Recently, The Herald sat down with Raleigh-based musician AZUL, who released her debut single, “Magic,” on Jan. 29. In this interview, AZUL discussed her creative process as a musician and what it’s like to be a female musician. Her music is mainly pop with an alternative flair, but AZUL gave great insight into the power of all music and how you should not be afraid to chase your dreams. When the pandemic is over and live shows are in full swing, AZUL is a must-see performer.
AZUL had plenty of musical inspiration growing up. She explained, “I watched my parents listen to music” and that made her sing along with the music they exposed her to. She also dove into her 1997 playlist, which included the likes of Ricky Martin, Shania Twain and Celine Dion. She commented, “I could sing their albums released that year from front to back.” She also mentioned her love of Whitney Houston, Queen, Beyoncé and Sui Generis, which she describes as the equivalent of The Beatles in Argentina, which is where she was born. She explained, “They have influenced me on how I layer things and to think of things percussively. I question, what’s a good melodic line and the rhythm behind it? All these artists have signature melodies and rhythms. Look at Queen. They have a very specific style. The bigness of their sound is unique.” She also noted that she found jazz very young and that’s probably why she was a sad kid. However, she added that Ella Fitzgerald is an incredible musician.
For AZUL, becoming a musician was no easy task. AZUL explained, “I didn’t allow myself to think of myself being a musician. I was made to think that it was something that I was not good enough to do or that it was a hobby.” After college, she stopped caring what others thought, and that’s when she decided it was the thing that made her happiest and feel the most alive. There was a defining moment in her decision to become a musician. She recalled, “When I lived in Grenoble, I would go out to bars and hang out with other musicians. I knew I wanted to devote myself to music when in France. I knew I’d have a hustle, even Beyoncé has to hustle, but I knew I had to go for it. I love performing.” She loves being on stage, and her biggest passion is when she gets to collaborate with other people or alone time with her piano.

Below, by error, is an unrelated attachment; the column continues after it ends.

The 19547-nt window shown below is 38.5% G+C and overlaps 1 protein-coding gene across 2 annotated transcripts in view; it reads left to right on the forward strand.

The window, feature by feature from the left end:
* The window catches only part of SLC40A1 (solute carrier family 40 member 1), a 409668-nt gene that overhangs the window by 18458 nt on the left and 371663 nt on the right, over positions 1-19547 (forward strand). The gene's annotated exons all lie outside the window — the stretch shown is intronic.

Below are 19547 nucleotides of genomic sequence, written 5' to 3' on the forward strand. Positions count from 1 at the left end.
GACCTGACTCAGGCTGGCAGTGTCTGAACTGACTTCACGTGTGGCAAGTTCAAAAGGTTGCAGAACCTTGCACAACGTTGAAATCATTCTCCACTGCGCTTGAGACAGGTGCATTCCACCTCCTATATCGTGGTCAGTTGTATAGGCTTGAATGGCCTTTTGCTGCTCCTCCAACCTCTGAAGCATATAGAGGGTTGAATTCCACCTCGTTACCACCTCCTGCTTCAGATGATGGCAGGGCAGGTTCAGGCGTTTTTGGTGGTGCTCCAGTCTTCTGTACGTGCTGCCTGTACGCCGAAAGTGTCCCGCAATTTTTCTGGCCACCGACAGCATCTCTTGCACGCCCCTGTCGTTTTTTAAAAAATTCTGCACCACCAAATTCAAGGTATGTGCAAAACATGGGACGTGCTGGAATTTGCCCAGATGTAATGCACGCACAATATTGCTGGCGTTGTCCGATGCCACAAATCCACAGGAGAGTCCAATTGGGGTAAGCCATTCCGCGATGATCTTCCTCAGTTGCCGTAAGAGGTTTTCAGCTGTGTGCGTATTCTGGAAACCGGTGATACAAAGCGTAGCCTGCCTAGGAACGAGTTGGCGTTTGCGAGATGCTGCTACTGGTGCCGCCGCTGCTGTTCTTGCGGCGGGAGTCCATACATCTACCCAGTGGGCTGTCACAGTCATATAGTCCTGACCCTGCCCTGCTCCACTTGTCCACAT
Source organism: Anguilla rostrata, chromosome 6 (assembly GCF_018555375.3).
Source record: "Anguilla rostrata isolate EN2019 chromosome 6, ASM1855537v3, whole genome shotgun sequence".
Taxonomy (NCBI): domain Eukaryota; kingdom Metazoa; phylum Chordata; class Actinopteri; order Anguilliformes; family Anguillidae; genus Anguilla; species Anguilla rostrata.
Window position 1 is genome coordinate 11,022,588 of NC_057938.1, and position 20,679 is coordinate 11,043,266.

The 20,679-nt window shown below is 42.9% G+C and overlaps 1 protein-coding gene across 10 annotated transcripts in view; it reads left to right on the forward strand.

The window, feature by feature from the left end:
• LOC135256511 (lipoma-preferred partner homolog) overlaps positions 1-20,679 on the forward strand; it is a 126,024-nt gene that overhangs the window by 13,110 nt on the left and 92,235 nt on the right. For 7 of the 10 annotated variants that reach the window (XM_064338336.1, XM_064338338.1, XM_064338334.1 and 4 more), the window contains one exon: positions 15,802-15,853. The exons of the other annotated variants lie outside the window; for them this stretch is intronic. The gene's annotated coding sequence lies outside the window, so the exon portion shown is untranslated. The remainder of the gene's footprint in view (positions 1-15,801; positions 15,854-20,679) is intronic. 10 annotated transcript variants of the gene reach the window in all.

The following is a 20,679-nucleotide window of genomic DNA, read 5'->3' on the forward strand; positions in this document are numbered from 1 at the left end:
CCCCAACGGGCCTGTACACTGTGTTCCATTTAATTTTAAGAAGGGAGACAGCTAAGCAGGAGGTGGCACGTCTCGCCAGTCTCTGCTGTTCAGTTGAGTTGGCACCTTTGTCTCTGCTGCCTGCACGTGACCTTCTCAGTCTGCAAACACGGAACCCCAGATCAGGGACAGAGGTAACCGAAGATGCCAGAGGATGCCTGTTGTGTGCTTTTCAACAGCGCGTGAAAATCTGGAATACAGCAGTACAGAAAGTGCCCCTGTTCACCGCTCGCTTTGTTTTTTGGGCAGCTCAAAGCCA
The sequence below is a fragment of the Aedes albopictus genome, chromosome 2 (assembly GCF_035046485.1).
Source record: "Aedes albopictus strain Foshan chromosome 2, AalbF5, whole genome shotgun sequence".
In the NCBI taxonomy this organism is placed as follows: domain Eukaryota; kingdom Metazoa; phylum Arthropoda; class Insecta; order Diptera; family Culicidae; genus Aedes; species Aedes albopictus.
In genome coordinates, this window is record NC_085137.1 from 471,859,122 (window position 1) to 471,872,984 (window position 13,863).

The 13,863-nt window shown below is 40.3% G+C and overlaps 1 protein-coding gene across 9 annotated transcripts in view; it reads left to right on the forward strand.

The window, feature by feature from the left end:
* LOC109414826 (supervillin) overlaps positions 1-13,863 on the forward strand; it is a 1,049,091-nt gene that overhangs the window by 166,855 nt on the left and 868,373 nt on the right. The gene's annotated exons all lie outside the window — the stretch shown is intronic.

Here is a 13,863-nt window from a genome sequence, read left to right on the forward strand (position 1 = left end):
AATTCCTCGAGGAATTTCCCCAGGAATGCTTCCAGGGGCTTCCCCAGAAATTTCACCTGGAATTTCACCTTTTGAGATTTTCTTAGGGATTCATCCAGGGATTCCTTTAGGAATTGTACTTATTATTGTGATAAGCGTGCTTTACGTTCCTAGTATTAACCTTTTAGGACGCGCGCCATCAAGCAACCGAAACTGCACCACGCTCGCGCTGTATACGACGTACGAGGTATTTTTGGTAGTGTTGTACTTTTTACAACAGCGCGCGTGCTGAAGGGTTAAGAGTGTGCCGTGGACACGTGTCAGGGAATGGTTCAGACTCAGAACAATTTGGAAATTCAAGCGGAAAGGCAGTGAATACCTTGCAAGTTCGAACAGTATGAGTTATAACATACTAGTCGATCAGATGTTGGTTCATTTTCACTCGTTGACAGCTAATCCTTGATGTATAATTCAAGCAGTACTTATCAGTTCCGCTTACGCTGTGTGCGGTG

When asked about the toughest parts of her journey in becoming a musician, it was difficult for AZUL to define them. She explained, “There are specific moments but also daily things. Being the only woman or immigrant in the room can be tough. Even convincing people I’m close with to listen to my music has been hard. Those tiny battles are just as big as being able to walk into an agency or label.” She stressed that support is the biggest thing an artist can have. It’s a tough industry, so having people who care makes a difference. AZUL went on to say, “Sane people don’t choose to do this [career]. You expose yourself all the time to rejection. ”
AZUL has a process for writing her music. Yet, ideas strike at all moments. She commented, “I’m either tentative and write one song or when I’m sitting at my piano, melody and lyrics come at the same time. Sometimes I wake up in the middle of the night and scribble an idea, or I’ll open my voice memo.” She also said that she is not a great sleeper. She’ll often write during the night. She later stated, “Sometimes a melody gets stuck in my head, or I’ll sing to myself and think of things rhythmically. I also set aside time to sit and go through all of my notes and voice memos and put them together.” She lets the music guide her. As for her favorite way to write songs, she says, “I like pen and paper.”
Her methods have proven to work for her debut single, “Magic.” She expressed, “I wrote ‘Magic’ right after my knee reconstruction surgery; I couldn’t walk. There were complications. My recovery was longer, and I wasn’t ready for that. I had to rebuild my sense of independence. It changed my view on how I can rely on people. I have to trust in the people that are offering their hands and are willing to catch me.” She went on to say that “Magic” took her to a low place, but she got out of it by connecting with people. She says she is still struggling mentally, but physically she’s strong. There was so much that felt impossible at the time of the surgery, and she knows so many people don’t want to admit how scared they are at times. Her favorite lyric from the track is, “Do you believe in magic, Do you believe in impossible things?” She knows that this song was her story.
So, what’s her advice for women writing music? AZUL says, “Do it. Also, find other women and trust your gut. Connect with the people who are genuine and avoid those who are full of themselves. Find mentors and surround yourself with people who are better than you and are willing to invest in you.” She also went on to say that she likes being in North Carolina and the Triangle Area because you can find a community and invest in them, and find connections quickly instead of being lost in a bigger city. It allows someone to be themself. Finally, she emphasized that “you don’t have to know everything, you just have to start. At the end of the day, you have to like your music and find people you trust.”
By Kaylee Haas, Staff Writer